The 3.6 m Ritchey Chretien Telescope at Devasthal, India. Photo: Ajay Talwar/Wikimedia Commons
New Delhi: Indian scientists have indigenously designed and developed a low cost optical spectrograph that can locate sources of faint light from distant quasars and galaxies in a very young universe, regions around supermassive black holes around the galaxies, and cosmic explosions, the Department of Science and Technology said on Wednesday.
Such spectroscopes were so far imported from abroad involving high costs.
The optical spectrograph named as Aries-Devasthal Faint Object Spectrograph & Camera (ADFOSC), indigenously designed and developed by Aryabhatta Research Institute of Observational Sciences (ARIES), Nainital, is about 2.5 times less costlier compared to the imported ones and can locate sources of light with a photon rate as low as about 1 photon per second.
The spectroscope, the largest of its kind among the existing astronomical spectrographs in the country, has been successfully commissioned on the 3.6 m Devasthal Optical Telescope (DOT), the largest in the country and in Asia, near Nainital in Uttarakhand.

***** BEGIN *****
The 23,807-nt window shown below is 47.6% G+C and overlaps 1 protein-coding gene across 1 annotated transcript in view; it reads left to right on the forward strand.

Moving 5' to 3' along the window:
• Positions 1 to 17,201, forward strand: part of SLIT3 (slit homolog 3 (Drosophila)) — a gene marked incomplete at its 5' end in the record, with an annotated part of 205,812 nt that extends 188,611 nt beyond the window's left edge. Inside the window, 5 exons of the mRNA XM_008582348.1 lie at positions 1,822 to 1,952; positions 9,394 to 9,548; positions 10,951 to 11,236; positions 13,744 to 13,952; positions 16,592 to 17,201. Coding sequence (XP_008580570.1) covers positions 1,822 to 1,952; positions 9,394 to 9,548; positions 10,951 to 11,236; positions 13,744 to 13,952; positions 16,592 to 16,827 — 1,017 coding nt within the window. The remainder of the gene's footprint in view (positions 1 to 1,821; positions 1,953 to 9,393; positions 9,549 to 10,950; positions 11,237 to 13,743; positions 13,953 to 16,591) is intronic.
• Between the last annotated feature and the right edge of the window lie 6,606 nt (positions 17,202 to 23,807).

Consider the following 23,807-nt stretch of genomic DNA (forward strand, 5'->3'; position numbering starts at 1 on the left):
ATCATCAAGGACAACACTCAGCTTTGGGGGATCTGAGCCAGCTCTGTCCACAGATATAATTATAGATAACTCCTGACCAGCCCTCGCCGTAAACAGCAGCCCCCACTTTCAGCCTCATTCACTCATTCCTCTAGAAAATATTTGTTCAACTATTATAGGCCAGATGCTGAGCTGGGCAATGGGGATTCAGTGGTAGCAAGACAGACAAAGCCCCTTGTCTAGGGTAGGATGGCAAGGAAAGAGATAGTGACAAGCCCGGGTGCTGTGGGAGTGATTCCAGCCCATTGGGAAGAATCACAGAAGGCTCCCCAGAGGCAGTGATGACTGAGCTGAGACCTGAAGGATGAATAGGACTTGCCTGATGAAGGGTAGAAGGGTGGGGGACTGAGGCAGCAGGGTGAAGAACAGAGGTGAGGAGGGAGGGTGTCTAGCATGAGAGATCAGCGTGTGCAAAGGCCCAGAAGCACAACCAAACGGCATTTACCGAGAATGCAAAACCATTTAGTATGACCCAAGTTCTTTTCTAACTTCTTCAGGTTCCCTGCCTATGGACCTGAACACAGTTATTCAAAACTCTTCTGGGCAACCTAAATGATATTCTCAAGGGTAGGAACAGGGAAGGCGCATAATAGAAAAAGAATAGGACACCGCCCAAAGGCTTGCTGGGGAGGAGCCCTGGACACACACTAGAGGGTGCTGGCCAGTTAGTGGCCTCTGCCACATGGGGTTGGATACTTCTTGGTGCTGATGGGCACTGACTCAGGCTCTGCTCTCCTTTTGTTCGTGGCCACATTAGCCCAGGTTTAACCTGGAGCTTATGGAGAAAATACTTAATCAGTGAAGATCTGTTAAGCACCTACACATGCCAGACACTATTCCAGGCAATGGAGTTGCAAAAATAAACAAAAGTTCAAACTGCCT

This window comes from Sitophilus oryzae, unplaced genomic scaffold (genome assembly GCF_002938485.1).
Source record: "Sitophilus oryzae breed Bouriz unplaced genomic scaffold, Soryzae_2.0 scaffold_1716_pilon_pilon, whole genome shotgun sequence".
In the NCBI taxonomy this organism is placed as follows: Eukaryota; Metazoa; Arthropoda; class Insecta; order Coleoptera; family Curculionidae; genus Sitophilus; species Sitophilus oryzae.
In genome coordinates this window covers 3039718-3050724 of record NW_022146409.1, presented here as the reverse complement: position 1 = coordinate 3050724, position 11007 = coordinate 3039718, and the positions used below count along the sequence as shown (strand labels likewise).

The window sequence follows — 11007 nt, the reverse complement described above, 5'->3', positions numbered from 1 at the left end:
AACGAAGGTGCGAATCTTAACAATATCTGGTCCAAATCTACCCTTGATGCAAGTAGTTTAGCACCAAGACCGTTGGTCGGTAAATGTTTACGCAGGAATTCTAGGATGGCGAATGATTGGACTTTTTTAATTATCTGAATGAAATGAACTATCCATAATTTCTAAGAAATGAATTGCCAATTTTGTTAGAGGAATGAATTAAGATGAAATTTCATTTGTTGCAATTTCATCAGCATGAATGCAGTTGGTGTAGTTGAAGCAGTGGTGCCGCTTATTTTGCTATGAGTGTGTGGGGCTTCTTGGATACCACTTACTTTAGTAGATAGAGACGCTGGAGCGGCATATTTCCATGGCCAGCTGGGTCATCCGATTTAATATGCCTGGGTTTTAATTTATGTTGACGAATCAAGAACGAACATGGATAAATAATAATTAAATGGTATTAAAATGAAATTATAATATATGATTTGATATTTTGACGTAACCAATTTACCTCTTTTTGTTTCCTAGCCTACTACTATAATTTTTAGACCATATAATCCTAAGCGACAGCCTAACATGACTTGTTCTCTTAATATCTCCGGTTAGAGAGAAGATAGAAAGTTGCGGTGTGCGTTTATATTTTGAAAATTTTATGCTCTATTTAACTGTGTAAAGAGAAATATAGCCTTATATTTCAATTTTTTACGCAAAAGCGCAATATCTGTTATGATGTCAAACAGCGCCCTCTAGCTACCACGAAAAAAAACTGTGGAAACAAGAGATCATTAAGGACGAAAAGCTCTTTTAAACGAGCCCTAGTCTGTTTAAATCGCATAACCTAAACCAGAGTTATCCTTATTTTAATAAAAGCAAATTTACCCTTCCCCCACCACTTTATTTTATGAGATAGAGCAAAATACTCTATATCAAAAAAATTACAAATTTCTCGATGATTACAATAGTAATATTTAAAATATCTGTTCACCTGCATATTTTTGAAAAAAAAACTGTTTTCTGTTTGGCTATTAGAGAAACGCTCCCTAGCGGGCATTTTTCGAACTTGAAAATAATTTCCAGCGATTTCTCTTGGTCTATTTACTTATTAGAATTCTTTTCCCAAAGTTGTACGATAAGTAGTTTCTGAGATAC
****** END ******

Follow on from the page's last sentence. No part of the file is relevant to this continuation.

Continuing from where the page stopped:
This instrument, a backbone of the 3.6 m DOT for observations of extremely faint celestial sources, uses a complex arrangement of several lenses made of special glasses that are polished to better than 5nm smoothness to produce sharp images of the celestial sky.
Photons coming from distant celestial sources, collected by the telescope, are sorted into different colours by the spectrograph and are finally converted into electronic recordable signals using an in-house developed charge-coupled device camera cooled to an extremely low temperature of -120°C. The total cost of this instrument is around Rs 4 crore.
Amitesh Omar, scientist at ARIES, led this project with a technical and scientific team, which together researched and developed various optical, mechanical, and electronic subsystems of the spectrograph and camera.
The spectrograph is presently being used by astronomers from India and abroad to study distant quasars and galaxies in a very young universe, regions around supermassive black holes around the galaxies, cosmic explosions like supernovae and highly energetic gamma ray bursts, young and massive stars, and faint dwarf galaxies.
The indigenous efforts to build complex instruments like ADFOSC in India is an important step to become ‘Aatmanirbhar’ in the field of astronomy and astrophysics, said Dipankar Banerjee, Director, ARIES.
Expertise from various national institutes, organisations, including ISRO and some micro-small-medium enterprises, were involved to review and build parts of the instrument serving as an example of effective collaboration, the DST said.
With this expertise, ARIES now plans to commission more complex instruments such as spectro-polarimeter and high-spectral resolution spectrograph on the 3.6 m Devasthal telescope in the near future, it added.